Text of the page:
the distinction more disregarded than under that of

Mr. Jefferson, particularly in consular appointments, The war against rebellion over; the Union still which rest on the same text of the Constitution with practically dissolved; and what are the signs that of public ministers. It is now asguned that the of the times? The Secretary of State has told

appointments can only be made for occurring vacan

cies, that is, places which had been previously filled. us that he has instructed our minister at Vienna

The error lies in confounding foreign missions under to ask for his passports if any Austrian troops the law of nations with municipal officers under the are sent to the aid of the tottering empire of

local law. If they were oflicers in the constitutional

sense, a legislative creation of them being expressly Maximilian. No doubt they will be sent. Then required, they could not be created by the President I suppose the Austrian minister here will ask and Senate. If, indeed, it could be admitted that as for his passports. What are we to do?

offices they would ipso facto be created by the ap

pointment from the President and Senate, the office Mr. CRESWELL, and others. Let him go. would expire with the appointment, and the next Mr. JOHNSON. Certainly we cannot pre

appointment would create a new office, not fill a vavent his going; but what may follow from his

cant one. By regarding those missions not as offices,

but as stations or agencies, always existing under the going. If we attempt to carry out the threat law of nations for Governments agreeing, the one to which is involved in the instructions to our send the other to receive the proper functionaries, minister at Austria to leave that court, war-

the case, though not perhaps altogether fren from

difficulty, is better provided for than by any other war with Austria Where can we strike her?

construction. The doctrine of the Senate would be as We may strike the few soldiers she sends into injurious in practice as it is unfounded in authority.' Mexico, but that will do her little if any harm; The first extract which I read is that which but where can she not strike us? Fill the seas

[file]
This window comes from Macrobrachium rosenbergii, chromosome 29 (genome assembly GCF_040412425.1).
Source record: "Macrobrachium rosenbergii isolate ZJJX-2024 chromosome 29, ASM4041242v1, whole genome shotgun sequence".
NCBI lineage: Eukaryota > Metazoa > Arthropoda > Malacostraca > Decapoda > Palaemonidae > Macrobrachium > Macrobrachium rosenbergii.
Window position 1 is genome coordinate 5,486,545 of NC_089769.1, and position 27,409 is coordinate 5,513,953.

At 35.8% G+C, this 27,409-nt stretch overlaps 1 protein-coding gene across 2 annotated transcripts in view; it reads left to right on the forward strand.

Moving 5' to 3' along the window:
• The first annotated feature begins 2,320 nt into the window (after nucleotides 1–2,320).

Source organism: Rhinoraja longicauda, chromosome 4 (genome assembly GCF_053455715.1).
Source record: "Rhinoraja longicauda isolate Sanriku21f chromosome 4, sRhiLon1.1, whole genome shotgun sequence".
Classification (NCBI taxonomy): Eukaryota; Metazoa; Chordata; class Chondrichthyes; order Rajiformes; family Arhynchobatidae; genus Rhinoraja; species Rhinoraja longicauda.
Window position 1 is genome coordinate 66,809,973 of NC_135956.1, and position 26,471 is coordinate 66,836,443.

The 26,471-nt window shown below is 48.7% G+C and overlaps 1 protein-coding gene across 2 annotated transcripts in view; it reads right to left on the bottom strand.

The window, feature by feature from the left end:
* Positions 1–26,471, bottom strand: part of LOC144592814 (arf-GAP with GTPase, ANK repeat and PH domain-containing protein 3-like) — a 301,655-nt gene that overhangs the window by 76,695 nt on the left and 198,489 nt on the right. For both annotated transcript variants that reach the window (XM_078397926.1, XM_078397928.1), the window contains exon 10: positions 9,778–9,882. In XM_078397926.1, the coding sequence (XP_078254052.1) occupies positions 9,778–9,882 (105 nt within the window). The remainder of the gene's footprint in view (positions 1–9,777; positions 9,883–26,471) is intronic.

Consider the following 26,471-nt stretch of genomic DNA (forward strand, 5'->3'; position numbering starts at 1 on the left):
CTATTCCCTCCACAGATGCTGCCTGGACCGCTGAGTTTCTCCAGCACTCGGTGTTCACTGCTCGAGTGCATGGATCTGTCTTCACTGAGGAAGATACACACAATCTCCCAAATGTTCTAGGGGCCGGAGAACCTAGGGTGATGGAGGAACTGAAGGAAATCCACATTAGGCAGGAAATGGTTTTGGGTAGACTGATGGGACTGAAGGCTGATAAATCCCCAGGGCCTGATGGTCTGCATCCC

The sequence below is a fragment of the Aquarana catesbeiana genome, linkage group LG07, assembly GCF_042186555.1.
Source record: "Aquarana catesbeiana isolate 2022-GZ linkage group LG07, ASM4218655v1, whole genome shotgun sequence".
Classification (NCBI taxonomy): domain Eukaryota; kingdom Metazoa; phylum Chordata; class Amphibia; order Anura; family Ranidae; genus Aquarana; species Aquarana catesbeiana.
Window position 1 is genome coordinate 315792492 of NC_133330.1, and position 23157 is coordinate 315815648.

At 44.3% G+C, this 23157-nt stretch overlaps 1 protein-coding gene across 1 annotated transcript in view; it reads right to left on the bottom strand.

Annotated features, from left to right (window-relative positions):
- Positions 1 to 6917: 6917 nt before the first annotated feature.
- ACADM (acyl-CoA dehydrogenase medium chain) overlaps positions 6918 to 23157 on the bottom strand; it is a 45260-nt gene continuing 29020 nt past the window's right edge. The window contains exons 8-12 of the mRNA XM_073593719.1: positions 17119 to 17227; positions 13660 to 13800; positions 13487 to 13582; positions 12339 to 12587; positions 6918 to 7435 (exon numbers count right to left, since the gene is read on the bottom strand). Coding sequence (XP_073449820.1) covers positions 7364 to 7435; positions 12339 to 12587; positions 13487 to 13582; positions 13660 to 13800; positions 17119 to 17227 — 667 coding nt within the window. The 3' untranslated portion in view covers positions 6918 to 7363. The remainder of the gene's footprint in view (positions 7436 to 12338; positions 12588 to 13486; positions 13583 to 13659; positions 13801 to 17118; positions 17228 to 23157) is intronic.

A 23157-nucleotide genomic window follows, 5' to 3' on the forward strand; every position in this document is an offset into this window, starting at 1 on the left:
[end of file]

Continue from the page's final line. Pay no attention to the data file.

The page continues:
bears more immediately; and I will read it with privateers, and for aught that we know

again. The italics are in the work, no doubt engage Napoleon as an ally.

by Mr. Madison himself. I mention such contingencies as this not for

"The claim, on constitutional ground, to a share the purpose of saying that if they occur they in the removal as well as appointment of officers is are not to be met in a manly and a patriotic in direct opposition to the uniform practice of the

Government from its commencement. It is clear spirit, but for the purpose of invoking my friends

that the innovation”in this body to avoid, if it is possible to avoid, any dissension among ourselves. I should fear

The innovation being a claim of participathat while as I think no practical good of any

tion in the power of remoralappreciable extent, except perhaps in a party

"would not only vary essentially the existing balance

of the power but expose the Executive, occasionally, sense, will be accomplished by such an amend

to a total inaction, and at all times to delays fatal to ment as my friend from Illinois proposes, infi- the due execution of the laws." nite mischief may be the consequence of our And the more mature reflection of the great holding in the presence of the world divided and patriotic men who adorned this body at Councils. Eleven States of the Union are now that time led them to abandon the contest. not represented, and as far as Congress and Now we are about to renew it. My friend the presidential election are concerned, not to from Illinots says that that is not the purpose be represented until after the next presidential of the amendment, and yet he cannot help

say. election if the report made from the committee || ing that his very object is to deprive the Pres.

ident of the power to remove, not directly, but by taking from the appointees whom he may appoint the compensation which the law would otherwise give.

Now, I submit in all frankness, and, to repeat, without the slightest wish to effect any party purpose, without the most remote idea that my judgment upon this question is influ. enced at all by any party consideration, that it is all-important to the peace, quiet, prosper: ity, and honor of the country that we should get along with the President, however he may be, without trenching at all upon the powers which from time to time have been held from the beginning of the Government to belong to that department.